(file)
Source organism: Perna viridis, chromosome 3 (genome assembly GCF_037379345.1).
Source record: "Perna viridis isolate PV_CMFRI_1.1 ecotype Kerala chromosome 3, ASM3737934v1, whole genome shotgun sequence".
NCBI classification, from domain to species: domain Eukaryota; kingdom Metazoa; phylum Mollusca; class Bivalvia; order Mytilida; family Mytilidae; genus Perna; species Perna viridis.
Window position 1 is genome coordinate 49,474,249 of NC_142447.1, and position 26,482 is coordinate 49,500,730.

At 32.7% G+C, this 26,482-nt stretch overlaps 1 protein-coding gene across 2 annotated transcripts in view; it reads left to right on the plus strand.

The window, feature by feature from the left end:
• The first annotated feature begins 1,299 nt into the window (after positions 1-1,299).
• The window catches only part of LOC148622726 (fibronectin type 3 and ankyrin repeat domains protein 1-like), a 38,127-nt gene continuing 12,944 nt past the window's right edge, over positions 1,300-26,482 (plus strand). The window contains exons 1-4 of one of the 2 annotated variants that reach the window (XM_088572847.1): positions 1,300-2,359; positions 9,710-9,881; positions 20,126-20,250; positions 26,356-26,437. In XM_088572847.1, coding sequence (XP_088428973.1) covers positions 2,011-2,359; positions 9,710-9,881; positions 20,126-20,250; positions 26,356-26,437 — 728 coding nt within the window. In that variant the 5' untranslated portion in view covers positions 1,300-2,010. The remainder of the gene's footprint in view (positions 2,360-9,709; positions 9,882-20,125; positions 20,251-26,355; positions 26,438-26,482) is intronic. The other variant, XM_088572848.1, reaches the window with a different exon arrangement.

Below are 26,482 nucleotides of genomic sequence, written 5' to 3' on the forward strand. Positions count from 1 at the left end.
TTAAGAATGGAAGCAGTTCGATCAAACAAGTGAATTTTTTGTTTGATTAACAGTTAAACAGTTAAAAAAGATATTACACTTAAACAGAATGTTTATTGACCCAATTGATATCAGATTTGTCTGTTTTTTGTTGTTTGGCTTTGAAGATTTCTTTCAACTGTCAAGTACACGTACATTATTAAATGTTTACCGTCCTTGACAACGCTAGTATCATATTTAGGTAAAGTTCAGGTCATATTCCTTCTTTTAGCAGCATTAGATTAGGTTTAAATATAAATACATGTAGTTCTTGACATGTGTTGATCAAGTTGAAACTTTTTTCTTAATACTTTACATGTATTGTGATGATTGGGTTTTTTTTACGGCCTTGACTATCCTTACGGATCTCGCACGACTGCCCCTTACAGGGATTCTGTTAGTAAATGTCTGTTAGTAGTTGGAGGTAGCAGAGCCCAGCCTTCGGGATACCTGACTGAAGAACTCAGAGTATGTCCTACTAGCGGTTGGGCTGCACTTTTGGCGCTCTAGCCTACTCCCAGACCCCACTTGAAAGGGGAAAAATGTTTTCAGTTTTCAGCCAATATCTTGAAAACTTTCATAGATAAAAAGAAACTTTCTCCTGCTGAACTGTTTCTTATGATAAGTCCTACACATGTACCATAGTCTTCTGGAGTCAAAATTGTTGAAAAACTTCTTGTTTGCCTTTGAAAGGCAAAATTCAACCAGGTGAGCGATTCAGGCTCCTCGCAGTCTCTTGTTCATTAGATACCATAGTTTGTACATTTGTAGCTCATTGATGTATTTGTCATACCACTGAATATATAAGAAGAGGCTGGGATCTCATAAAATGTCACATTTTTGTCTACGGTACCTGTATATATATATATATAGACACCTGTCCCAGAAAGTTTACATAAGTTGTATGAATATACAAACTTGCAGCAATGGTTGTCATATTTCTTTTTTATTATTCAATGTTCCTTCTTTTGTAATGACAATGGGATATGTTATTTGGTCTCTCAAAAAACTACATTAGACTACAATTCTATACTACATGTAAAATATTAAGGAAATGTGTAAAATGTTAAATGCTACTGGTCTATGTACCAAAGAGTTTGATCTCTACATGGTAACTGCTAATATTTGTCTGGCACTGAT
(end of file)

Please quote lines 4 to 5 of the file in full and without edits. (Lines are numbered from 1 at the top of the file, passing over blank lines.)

Window position 1 is genome coordinate 49,474,249 of NC_142447.1, and position 26,482 is coordinate 49,500,730.

At 32.7% G+C, this 26,482-nt stretch overlaps 1 protein-coding gene across 2 annotated transcripts in view; it reads left to right on the plus strand.